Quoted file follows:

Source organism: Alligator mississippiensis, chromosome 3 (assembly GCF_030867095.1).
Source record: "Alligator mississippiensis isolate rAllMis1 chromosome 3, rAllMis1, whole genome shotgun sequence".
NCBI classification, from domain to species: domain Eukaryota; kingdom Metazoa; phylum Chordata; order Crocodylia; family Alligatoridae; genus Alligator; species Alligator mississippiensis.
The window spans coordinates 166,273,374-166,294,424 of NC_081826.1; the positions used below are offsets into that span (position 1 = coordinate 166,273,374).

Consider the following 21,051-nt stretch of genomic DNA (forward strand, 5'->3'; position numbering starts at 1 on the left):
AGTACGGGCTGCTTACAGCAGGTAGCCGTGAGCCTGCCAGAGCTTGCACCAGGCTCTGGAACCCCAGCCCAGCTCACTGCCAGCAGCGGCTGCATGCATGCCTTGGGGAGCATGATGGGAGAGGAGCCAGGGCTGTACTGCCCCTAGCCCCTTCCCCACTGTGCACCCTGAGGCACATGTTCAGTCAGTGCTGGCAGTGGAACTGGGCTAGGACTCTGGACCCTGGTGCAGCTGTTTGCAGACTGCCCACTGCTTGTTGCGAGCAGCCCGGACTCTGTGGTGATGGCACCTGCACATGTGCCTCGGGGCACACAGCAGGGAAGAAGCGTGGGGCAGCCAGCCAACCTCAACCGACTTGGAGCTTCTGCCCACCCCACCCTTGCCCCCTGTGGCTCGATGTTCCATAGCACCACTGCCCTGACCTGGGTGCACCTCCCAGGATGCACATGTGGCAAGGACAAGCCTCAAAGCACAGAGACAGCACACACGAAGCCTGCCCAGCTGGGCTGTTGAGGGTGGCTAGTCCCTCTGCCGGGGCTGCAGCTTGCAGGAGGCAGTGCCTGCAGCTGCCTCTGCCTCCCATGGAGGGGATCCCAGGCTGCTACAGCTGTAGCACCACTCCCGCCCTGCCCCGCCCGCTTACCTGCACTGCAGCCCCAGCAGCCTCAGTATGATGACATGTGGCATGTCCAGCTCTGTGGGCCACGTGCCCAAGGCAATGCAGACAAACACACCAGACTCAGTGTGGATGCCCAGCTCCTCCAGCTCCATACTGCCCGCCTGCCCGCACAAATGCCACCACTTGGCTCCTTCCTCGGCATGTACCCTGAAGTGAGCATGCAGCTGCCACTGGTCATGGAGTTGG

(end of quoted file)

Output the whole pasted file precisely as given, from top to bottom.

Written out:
Source organism: Alligator mississippiensis, chromosome 3 (assembly GCF_030867095.1).
Source record: "Alligator mississippiensis isolate rAllMis1 chromosome 3, rAllMis1, whole genome shotgun sequence".
NCBI classification, from domain to species: domain Eukaryota; kingdom Metazoa; phylum Chordata; order Crocodylia; family Alligatoridae; genus Alligator; species Alligator mississippiensis.
The window spans coordinates 166,273,374-166,294,424 of NC_081826.1; the positions used below are offsets into that span (position 1 = coordinate 166,273,374).

Consider the following 21,051-nt stretch of genomic DNA (forward strand, 5'->3'; position numbering starts at 1 on the left):
AGTACGGGCTGCTTACAGCAGGTAGCCGTGAGCCTGCCAGAGCTTGCACCAGGCTCTGGAACCCCAGCCCAGCTCACTGCCAGCAGCGGCTGCATGCATGCCTTGGGGAGCATGATGGGAGAGGAGCCAGGGCTGTACTGCCCCTAGCCCCTTCCCCACTGTGCACCCTGAGGCACATGTTCAGTCAGTGCTGGCAGTGGAACTGGGCTAGGACTCTGGACCCTGGTGCAGCTGTTTGCAGACTGCCCACTGCTTGTTGCGAGCAGCCCGGACTCTGTGGTGATGGCACCTGCACATGTGCCTCGGGGCACACAGCAGGGAAGAAGCGTGGGGCAGCCAGCCAACCTCAACCGACTTGGAGCTTCTGCCCACCCCACCCTTGCCCCCTGTGGCTCGATGTTCCATAGCACCACTGCCCTGACCTGGGTGCACCTCCCAGGATGCACATGTGGCAAGGACAAGCCTCAAAGCACAGAGACAGCACACACGAAGCCTGCCCAGCTGGGCTGTTGAGGGTGGCTAGTCCCTCTGCCGGGGCTGCAGCTTGCAGGAGGCAGTGCCTGCAGCTGCCTCTGCCTCCCATGGAGGGGATCCCAGGCTGCTACAGCTGTAGCACCACTCCCGCCCTGCCCCGCCCGCTTACCTGCACTGCAGCCCCAGCAGCCTCAGTATGATGACATGTGGCATGTCCAGCTCTGTGGGCCACGTGCCCAAGGCAATGCAGACAAACACACCAGACTCAGTGTGGATGCCCAGCTCCTCCAGCTCCATACTGCCCGCCTGCCCGCACAAATGCCACCACTTGGCTCCTTCCTCGGCATGTACCCTGAAGTGAGCATGCAGCTGCCACTGGTCATGGAGTTGG